BU Today

Health & Wellness

How Ethnicity Shapes Drinking Habits

Study looks at where, when, and how much


Photo by Alejandro Mejía Greene

Most Italians start drinking wine—considered part of a meal—as young children, Haitian teenagers drink traditional rum punch, and up until February, Russians classified beer as foodstuff, not alcohol.

Medical anthropologists like Lee Strunin, a School of Public Health professor of community health sciences, believe that cultural customs concerning alcohol can help steer a person toward or away from destructive drinking habits later in life. Strunin hopes to learn enough about those customs to devise better ways to keep people out of trouble. And because Mexicans are one of the fastest growing immigrant groups in the United States, she’s continuing research in Mexico that she’s already done among Haitians in Boston and Italians.

Strunin was recently awarded a four-year, $1.36 million grant from the National Institute of Alcohol Abuse and Alcoholism, part of the National Institutes of Health, to study alcohol use among young people in Mexico. She’ll work with Carlos Avila-Hernandes, a professor at the University of Connecticut, and Hector Fernandez-Varela and Alejandro and Rosa Diaz-Martinez of the National Autonomous University of Mexico (UNAM).

“We want to ask questions to learn their stories, like, who first introduced you to alcohol?” says Strunin, who is also deputy director of the SPH Partners in Health and Housing Prevention Research Center, funded by the Centers for Disease Control.

“In Italy, people overwhelmingly told us their grandfathers would allow sips of wine at family meals,” she says “But alcohol was not the focus of the meal—it was a part of it.” In the Italian study, she found out that if people were allowed to have alcohol with meals when they were growing up, they were more likely to drink less or not drink to get drunk.

Projections show that by 2015, Hispanics will constitute more than 25 percent of the U.S. population, and half of them will hail from Mexico. They also show that Hispanic youth in the United States are more likely to drink at an earlier age than non-Hispanic white or black teenagers. Yet curiously, Mexican Americans who started drinking in Mexico were less likely to develop harmful drinking habits than those who started drinking here, according to the NIAAA 2001-2002 National Epidemiologic Survey on Alcohol and Related Conditions.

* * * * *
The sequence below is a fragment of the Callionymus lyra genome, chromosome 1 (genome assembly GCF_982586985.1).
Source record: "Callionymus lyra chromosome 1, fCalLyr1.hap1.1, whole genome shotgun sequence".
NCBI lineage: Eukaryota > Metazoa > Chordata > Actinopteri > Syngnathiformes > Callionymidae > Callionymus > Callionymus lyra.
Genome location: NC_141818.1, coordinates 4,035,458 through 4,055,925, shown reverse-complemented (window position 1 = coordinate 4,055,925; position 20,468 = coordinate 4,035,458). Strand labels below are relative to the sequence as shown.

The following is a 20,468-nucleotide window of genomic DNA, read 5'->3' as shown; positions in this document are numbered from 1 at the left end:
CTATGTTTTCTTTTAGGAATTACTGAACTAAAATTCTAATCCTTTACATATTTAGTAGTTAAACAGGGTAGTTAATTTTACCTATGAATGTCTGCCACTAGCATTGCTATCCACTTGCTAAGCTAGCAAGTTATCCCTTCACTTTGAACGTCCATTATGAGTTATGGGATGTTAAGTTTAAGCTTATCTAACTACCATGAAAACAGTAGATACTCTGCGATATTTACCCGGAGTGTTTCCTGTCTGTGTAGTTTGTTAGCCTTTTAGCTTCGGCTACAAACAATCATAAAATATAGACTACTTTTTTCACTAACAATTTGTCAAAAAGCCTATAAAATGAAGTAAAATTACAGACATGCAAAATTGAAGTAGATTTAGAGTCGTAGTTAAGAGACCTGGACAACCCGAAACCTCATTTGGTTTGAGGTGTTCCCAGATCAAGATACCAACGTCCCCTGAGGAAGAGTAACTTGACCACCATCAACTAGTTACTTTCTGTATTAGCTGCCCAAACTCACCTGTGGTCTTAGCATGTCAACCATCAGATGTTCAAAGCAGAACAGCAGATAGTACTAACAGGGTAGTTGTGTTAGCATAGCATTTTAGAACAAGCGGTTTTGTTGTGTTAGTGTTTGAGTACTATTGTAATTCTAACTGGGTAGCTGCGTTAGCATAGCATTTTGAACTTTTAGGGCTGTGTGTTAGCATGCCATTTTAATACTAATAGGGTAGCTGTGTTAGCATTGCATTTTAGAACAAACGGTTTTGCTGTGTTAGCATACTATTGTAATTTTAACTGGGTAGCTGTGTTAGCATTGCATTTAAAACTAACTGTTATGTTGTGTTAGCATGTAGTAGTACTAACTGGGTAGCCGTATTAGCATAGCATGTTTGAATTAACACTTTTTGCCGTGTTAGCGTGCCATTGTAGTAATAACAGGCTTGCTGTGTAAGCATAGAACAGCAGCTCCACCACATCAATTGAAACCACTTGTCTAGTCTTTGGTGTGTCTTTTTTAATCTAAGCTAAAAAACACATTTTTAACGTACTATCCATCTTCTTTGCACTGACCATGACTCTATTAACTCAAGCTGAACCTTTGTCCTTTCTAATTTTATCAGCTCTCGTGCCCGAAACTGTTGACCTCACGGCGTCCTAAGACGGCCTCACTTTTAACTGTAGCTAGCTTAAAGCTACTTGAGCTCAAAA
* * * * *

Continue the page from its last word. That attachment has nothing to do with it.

In March, Strunin began the first part of the research, and headed to the National Autonomous University of Mexico, in Mexico City to coordinate qualitative interviews with 120 students—30 nondrinkers, 30 occasional drinkers, 30 regular drinkers, and 30 heavy drinkers. Their answers will help add questions to a wellness survey all incoming freshmen are required to take. Eventually, Strunin will put her research to work for students at UNAM as a building block of counseling on destructive drinking habits.

Strunin’s Mexico study is part of a series of studies—one involving African American youth in Boston, as well as the Haitian and Italian groups—that she believes may shed light on how education and prevention can be tailored in the United States for different ethnic and racial groups.

Kimberly Cornuelle can be reached at kcornuel@bu.edu.


4 Comments on How Ethnicity Shapes Drinking Habits

  • Anonymous on 04.05.2011 at 6:24 am

    Assumed homogeneity with a small sample – 120 Mexican kids? Come on. There more than 10,000 times that many Mexicans in Los Ageles alone, and that’s not even counting the rest if the US or Mexico. But since 120 kids filled out a form, we now know that people from Mexico drink at a younger age than from the US? Clearly! And Mexican Americans who start at the same age in the united states are more likely to be drunks? Obviously! … Was that based on the same kids? … This is ridiculous, BU today!

    Someone is really spending over $1M to label different ethinities as drunks. What is this, 1945 Virginia? Studies also say that most people in jail are black and relatively few are Asian, but does that make the nerdy black guy in your math class dangerous, or the Asian gangster safer? No! It just paints the wrong picture about a lot of people in those groups. … Want a less controversial example? Try, “nearly every American surveryed in sample of over 300 claimed to love spinach flavored ice cream.” Conclusion: Americans love spinach flavored ice cream. … Um, no. You just asked a bunch of people who happened to say yes.

  • Anonymous on 04.05.2011 at 11:18 am

    The causality seems to be linked more to drinking age than ethnicity. Lower drinking age = more responsible drinking.

  • Anonymous on 04.05.2011 at 1:49 pm

    It is such an archaic and arbitrary law that the US continues to uphold to be 21+ to drink. I mean you can get married, smoke cigarettes, and die for your country, yet you cannot drink a beer.

    Completely arbitrary and utterly stupid law.

  • Anonymous on 04.20.2011 at 1:47 pm

    120 is a fine sample size. Please learn some statistics

Post Your Comment

(never shown)